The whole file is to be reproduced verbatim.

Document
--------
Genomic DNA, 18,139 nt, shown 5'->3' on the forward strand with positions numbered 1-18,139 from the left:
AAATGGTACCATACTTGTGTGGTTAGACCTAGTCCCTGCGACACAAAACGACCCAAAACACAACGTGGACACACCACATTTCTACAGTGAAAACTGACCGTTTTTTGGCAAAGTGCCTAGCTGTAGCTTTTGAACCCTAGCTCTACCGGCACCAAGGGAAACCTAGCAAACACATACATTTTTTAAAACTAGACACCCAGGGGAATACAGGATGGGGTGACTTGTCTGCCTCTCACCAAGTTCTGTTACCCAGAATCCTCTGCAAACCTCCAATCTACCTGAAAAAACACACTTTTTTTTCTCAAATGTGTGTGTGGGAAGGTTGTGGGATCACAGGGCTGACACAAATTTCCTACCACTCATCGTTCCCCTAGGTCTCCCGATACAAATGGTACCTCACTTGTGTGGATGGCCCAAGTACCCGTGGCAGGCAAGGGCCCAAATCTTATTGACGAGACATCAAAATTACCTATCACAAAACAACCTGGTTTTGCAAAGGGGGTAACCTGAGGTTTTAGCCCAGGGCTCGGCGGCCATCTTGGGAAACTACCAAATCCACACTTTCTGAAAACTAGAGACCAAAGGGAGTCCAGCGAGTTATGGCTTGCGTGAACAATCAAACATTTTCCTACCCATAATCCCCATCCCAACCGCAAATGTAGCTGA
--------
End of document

Genomic DNA, 18,139 nt, shown 5'->3' on the forward strand with positions numbered 1-18,139 from the left:
AAATGGTACCATACTTGTGTGGTTAGACCTAGTCCCTGCGACACAAAACGACCCAAAACACAACGTGGACACACCACATTTCTACAGTGAAAACTGACCGTTTTTTGGCAAAGTGCCTAGCTGTAGCTTTTGAACCCTAGCTCTACCGGCACCAAGGGAAACCTAGCAAACACATACATTTTTTAAAACTAGACACCCAGGGGAATACAGGATGGGGTGACTTGTCTGCCTCTCACCAAGTTCTGTTACCCAGAATCCTCTGCAAACCTCCAATCTACCTGAAAAAACACACTTTTTTTTCTCAAATGTGTGTGTGGGAAGGTTGTGGGATCACAGGGCTGACACAAATTTCCTACCACTCATCGTTCCCCTAGGTCTCCCGATACAAATGGTACCTCACTTGTGTGGATGGCCCAAGTACCCGTGGCAGGCAAGGGCCCAAATCTTATTGACGAGACATCAAAATTACCTATCACAAAACAACCTGGTTTTGCAAAGGGGGTAACCTGAGGTTTTAGCCCAGGGCTCGGCGGCCATCTTGGGAAACTACCAAATCCACACTTTCTGAAAACTAGAGACCAAAGGGAGTCCAGCGAGTTATGGCTTGCGTGAACAATCAAACATTTTCCTACCCATAATCCCCATCCCAACCGCAAATGTAGCTGA